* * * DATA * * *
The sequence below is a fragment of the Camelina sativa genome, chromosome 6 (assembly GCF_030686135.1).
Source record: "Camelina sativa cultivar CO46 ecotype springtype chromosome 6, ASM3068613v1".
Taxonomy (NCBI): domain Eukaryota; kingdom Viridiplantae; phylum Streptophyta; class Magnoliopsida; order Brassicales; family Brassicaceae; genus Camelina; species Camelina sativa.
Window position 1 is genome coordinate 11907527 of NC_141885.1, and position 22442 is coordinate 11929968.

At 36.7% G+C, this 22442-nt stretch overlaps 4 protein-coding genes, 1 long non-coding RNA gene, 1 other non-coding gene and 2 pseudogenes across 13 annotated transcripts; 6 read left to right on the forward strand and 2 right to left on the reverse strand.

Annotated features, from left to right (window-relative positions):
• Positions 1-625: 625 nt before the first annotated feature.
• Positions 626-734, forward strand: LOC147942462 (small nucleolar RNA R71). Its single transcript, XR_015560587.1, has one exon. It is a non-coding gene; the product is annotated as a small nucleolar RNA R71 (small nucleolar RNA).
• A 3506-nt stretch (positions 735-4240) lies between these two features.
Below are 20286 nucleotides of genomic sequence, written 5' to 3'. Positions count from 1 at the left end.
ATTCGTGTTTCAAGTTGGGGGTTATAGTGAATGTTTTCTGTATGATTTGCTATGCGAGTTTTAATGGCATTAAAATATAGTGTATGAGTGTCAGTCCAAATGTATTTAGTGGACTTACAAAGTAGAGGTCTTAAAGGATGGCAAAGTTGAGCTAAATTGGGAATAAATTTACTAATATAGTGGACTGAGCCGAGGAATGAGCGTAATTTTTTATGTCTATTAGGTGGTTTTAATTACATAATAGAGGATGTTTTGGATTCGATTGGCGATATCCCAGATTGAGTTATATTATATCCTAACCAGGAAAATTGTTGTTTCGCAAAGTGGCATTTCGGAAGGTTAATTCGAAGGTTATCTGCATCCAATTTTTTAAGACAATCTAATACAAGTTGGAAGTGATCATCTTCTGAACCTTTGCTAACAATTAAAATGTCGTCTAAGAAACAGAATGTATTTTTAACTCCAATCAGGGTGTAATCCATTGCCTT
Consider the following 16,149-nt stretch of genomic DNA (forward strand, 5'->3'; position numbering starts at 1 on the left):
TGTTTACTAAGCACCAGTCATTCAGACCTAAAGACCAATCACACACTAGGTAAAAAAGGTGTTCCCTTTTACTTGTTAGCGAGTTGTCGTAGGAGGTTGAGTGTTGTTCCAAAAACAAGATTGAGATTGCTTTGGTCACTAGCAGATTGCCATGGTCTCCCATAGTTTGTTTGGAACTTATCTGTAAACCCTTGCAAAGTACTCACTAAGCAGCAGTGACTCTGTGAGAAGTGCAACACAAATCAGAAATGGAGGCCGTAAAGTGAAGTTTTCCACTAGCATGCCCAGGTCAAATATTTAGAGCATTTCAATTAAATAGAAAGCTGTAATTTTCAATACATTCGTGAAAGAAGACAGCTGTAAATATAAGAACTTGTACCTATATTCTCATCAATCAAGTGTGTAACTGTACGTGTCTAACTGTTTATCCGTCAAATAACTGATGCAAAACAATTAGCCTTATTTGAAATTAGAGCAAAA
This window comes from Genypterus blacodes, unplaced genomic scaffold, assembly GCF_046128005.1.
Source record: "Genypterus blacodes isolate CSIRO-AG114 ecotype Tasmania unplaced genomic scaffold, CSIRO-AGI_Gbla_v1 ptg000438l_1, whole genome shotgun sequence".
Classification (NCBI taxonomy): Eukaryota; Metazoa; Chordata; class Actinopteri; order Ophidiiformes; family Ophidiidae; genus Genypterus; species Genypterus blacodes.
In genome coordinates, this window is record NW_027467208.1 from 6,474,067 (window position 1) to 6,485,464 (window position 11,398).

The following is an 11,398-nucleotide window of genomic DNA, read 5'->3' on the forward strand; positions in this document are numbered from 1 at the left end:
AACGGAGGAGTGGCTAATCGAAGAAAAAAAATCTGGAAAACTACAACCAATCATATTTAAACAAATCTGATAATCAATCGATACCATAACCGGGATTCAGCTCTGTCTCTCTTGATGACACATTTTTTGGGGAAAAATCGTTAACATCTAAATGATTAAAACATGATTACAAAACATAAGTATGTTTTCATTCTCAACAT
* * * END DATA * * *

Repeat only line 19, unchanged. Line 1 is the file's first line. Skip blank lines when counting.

AACGGAGGAGTGGCTAATCGAAGAAAAAAAATCTGGAAAACTACAACCAATCATATTTAAACAAATCTGATAATCAATCGATACCATAACCGGGATTCAGCTCTGTCTCTCTTGATGACACATTTTTTGGGGAAAAATCGTTAACATCTAAATGATTAAAACATGATTACAAAACATAAGTATGTTTTCATTCTCAACAT